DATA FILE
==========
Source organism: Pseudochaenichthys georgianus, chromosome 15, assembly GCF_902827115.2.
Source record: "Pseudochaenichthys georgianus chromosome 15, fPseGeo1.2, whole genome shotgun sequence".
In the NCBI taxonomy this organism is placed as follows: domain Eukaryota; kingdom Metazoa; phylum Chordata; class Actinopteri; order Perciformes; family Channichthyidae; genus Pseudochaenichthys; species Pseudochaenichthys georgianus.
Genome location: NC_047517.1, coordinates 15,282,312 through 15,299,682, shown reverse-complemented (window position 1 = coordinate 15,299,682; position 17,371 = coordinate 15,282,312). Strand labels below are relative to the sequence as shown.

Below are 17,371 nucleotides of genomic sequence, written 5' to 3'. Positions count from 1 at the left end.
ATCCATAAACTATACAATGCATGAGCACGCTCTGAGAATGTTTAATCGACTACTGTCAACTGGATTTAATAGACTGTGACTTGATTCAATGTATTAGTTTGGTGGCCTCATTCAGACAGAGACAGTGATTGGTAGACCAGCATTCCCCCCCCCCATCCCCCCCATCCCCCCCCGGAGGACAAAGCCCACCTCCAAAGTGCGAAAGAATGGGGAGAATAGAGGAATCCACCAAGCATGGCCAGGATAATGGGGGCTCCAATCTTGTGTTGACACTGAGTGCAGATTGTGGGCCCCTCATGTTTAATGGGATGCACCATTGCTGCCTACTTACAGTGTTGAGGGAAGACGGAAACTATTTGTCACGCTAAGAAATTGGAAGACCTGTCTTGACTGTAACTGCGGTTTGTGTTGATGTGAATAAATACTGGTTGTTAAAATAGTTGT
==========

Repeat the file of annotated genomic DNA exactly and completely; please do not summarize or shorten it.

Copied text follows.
Source organism: Pseudochaenichthys georgianus, chromosome 15, assembly GCF_902827115.2.
Source record: "Pseudochaenichthys georgianus chromosome 15, fPseGeo1.2, whole genome shotgun sequence".
In the NCBI taxonomy this organism is placed as follows: domain Eukaryota; kingdom Metazoa; phylum Chordata; class Actinopteri; order Perciformes; family Channichthyidae; genus Pseudochaenichthys; species Pseudochaenichthys georgianus.
Genome location: NC_047517.1, coordinates 15,282,312 through 15,299,682, shown reverse-complemented (window position 1 = coordinate 15,299,682; position 17,371 = coordinate 15,282,312). Strand labels below are relative to the sequence as shown.

Below are 17,371 nucleotides of genomic sequence, written 5' to 3'. Positions count from 1 at the left end.
ATCCATAAACTATACAATGCATGAGCACGCTCTGAGAATGTTTAATCGACTACTGTCAACTGGATTTAATAGACTGTGACTTGATTCAATGTATTAGTTTGGTGGCCTCATTCAGACAGAGACAGTGATTGGTAGACCAGCATTCCCCCCCCCCATCCCCCCCATCCCCCCCCGGAGGACAAAGCCCACCTCCAAAGTGCGAAAGAATGGGGAGAATAGAGGAATCCACCAAGCATGGCCAGGATAATGGGGGCTCCAATCTTGTGTTGACACTGAGTGCAGATTGTGGGCCCCTCATGTTTAATGGGATGCACCATTGCTGCCTACTTACAGTGTTGAGGGAAGACGGAAACTATTTGTCACGCTAAGAAATTGGAAGACCTGTCTTGACTGTAACTGCGGTTTGTGTTGATGTGAATAAATACTGGTTGTTAAAATAGTTGT